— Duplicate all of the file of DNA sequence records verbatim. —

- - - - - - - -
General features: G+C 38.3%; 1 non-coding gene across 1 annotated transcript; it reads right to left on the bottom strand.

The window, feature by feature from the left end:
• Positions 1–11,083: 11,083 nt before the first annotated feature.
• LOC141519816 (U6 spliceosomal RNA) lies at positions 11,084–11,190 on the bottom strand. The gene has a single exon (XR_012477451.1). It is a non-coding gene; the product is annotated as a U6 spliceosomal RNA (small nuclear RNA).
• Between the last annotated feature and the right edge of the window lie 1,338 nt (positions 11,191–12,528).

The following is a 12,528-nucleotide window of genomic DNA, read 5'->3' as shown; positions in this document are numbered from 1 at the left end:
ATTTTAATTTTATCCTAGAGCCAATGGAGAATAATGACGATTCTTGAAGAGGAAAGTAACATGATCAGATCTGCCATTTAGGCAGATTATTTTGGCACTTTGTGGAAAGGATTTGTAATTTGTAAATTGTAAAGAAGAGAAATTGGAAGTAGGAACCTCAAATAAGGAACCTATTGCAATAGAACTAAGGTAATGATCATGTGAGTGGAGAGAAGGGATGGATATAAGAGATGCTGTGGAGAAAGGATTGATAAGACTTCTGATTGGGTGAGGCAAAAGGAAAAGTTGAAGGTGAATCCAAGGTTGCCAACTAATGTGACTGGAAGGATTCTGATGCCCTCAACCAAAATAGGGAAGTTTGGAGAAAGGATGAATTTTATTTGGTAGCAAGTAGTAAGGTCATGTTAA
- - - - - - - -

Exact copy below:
General features: G+C 38.3%; 1 non-coding gene across 1 annotated transcript; it reads right to left on the bottom strand.

The window, feature by feature from the left end:
• Positions 1–11,083: 11,083 nt before the first annotated feature.
• LOC141519816 (U6 spliceosomal RNA) lies at positions 11,084–11,190 on the bottom strand. The gene has a single exon (XR_012477451.1). It is a non-coding gene; the product is annotated as a U6 spliceosomal RNA (small nuclear RNA).
• Between the last annotated feature and the right edge of the window lie 1,338 nt (positions 11,191–12,528).

The following is a 12,528-nucleotide window of genomic DNA, read 5'->3' as shown; positions in this document are numbered from 1 at the left end:
ATTTTAATTTTATCCTAGAGCCAATGGAGAATAATGACGATTCTTGAAGAGGAAAGTAACATGATCAGATCTGCCATTTAGGCAGATTATTTTGGCACTTTGTGGAAAGGATTTGTAATTTGTAAATTGTAAAGAAGAGAAATTGGAAGTAGGAACCTCAAATAAGGAACCTATTGCAATAGAACTAAGGTAATGATCATGTGAGTGGAGAGAAGGGATGGATATAAGAGATGCTGTGGAGAAAGGATTGATAAGACTTCTGATTGGGTGAGGCAAAAGGAAAAGTTGAAGGTGAATCCAAGGTTGCCAACTAATGTGACTGGAAGGATTCTGATGCCCTCAACCAAAATAGGGAAGTTTGGAGAAAGGATGAATTTTATTTGGTAGCAAGTAGTAAGGTCATGTTAA